Wednesday, October 15, 2008


As we're constantly reminded, the collapse of the market means that we need financial experts now more than ever. Despite the infantile protestations of a demagogic populace rejecting its betters, it's painfully apparent to the educated classes that expertise is crucial at this conjuncture. Bertolt Brecht wrestled with a similar situation in the 1930s, and I thought a poem of his might help us illuminate our current position.

Difficulty of Governing

Ministers are always telling the people
How difficult it is to govern. Without the ministers
Corn would grow into the ground, not upward.
Not a lump of coal would leave the mine if
The Chancellor weren't so clever. Without the Minister of
No girl would ever agree to get pregnant. Without the
Minister of War
There'd never be a war. Indeed, whether the sun would rise
in the morning
Without the Fuhrer's permission
Is very doubtful, and if it did, it would be
In the wrong place.

It's just as difficult, so they tell us
To run a factory. Without the owner
The walls would fall in and the machines rust, so they say.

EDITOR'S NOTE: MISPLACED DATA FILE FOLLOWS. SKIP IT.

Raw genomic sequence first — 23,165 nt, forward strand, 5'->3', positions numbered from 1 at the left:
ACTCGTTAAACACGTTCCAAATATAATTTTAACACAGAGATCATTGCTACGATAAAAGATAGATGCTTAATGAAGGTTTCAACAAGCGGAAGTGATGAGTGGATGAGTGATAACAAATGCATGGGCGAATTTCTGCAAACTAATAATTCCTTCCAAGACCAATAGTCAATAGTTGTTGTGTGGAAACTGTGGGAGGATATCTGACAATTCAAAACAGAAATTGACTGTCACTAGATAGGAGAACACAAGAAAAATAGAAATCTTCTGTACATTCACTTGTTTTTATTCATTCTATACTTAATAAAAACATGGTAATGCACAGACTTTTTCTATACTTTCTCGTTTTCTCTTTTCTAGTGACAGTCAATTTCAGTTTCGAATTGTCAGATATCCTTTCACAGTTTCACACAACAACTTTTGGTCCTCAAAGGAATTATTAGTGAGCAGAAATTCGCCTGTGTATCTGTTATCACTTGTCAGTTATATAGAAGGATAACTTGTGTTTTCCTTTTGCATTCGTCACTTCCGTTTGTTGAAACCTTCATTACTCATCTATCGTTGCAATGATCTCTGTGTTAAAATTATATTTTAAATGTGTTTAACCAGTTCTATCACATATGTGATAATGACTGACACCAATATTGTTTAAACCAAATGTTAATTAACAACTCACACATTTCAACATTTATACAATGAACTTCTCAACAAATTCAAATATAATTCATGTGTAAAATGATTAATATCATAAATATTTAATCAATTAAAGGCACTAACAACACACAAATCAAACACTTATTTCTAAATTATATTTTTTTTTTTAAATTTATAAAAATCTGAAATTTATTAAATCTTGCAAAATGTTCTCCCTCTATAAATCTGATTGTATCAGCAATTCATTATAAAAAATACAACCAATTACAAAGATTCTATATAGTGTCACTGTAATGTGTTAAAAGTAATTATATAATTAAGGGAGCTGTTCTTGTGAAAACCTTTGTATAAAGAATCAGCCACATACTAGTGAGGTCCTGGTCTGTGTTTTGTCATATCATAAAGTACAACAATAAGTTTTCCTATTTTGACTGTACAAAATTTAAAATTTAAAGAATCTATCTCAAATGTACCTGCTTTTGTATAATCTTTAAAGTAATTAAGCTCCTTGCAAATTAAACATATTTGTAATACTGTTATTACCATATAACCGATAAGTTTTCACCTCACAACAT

Even if a plough could get made somewhere
It would never reach a field without the
Cunning words the factory owners writers the peasants: who
Could otherwise tell them that the plough exists? And what
Would become of an estate without the landlord? Surely
They'd be sowing rye where they had set the potatoes.

If governing were easy
There'd be no need for such inspired minds as the Fuhrer's.
If the worker knew how to run his machine and
The peasant could tell his factory from a pastryboard
There'd be no need of factory owner or landlord.
It's only because they are all so stupid
That a few are needed who are clever.

Could it be that
Governing is so difficult only
Because swindling and exploitation take some learning?